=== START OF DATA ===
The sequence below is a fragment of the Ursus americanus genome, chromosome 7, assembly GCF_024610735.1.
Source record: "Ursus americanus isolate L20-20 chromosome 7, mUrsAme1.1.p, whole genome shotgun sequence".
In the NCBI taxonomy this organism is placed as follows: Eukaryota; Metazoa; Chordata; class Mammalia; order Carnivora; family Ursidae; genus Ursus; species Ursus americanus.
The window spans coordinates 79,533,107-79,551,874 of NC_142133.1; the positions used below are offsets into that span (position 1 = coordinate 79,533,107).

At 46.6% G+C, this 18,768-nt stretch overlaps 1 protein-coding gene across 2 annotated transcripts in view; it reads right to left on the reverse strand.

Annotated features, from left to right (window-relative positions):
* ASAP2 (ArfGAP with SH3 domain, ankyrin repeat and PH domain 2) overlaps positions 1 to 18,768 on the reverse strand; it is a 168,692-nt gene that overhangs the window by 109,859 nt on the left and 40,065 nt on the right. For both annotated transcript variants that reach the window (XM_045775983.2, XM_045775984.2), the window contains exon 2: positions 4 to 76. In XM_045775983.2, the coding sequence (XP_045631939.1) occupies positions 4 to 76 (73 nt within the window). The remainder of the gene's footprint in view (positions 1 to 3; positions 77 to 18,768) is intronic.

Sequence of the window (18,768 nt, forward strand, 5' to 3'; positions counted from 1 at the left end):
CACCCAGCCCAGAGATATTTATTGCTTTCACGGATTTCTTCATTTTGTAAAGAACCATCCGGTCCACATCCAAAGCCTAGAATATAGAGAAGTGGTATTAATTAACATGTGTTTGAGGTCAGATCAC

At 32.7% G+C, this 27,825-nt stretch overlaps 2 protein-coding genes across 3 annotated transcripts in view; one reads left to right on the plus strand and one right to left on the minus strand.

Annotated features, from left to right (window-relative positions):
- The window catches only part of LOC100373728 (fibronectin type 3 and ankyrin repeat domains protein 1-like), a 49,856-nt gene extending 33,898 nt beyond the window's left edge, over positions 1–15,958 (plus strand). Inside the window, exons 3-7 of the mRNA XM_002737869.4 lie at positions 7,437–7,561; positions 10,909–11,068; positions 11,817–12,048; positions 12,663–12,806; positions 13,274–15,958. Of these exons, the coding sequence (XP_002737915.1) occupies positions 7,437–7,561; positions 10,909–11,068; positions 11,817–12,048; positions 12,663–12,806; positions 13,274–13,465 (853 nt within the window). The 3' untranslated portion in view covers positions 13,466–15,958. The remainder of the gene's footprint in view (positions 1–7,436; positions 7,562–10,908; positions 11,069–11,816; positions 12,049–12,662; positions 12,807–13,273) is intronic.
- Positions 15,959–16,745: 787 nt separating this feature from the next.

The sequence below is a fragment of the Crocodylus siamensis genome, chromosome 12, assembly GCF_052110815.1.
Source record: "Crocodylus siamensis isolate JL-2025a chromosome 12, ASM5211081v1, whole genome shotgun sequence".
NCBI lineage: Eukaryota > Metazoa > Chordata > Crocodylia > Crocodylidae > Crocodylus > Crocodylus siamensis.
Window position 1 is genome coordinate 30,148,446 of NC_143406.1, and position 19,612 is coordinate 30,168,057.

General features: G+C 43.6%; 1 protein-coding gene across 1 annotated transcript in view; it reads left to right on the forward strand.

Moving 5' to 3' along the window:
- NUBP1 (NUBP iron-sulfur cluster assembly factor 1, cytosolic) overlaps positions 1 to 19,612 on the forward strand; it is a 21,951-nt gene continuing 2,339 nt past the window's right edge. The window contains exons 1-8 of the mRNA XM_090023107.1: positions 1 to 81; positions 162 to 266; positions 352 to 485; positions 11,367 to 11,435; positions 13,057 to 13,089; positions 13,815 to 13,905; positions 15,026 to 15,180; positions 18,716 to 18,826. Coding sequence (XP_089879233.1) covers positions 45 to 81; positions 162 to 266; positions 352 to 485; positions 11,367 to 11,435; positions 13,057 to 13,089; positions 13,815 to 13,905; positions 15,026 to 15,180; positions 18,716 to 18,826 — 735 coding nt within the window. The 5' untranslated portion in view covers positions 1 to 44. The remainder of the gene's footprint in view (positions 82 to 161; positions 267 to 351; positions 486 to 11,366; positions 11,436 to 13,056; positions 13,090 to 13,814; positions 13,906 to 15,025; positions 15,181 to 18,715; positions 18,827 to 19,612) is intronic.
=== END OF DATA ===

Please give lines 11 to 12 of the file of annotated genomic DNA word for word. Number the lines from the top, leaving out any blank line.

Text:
Annotated features, from left to right (window-relative positions):
- The window catches only part of LOC100373728 (fibronectin type 3 and ankyrin repeat domains protein 1-like), a 49,856-nt gene extending 33,898 nt beyond the window's left edge, over positions 1–15,958 (plus strand). Inside the window, exons 3-7 of the mRNA XM_002737869.4 lie at positions 7,437–7,561; positions 10,909–11,068; positions 11,817–12,048; positions 12,663–12,806; positions 13,274–15,958. Of these exons, the coding sequence (XP_002737915.1) occupies positions 7,437–7,561; positions 10,909–11,068; positions 11,817–12,048; positions 12,663–12,806; positions 13,274–13,465 (853 nt within the window). The 3' untranslated portion in view covers positions 13,466–15,958. The remainder of the gene's footprint in view (positions 1–7,436; positions 7,562–10,908; positions 11,069–11,816; positions 12,049–12,662; positions 12,807–13,273) is intronic.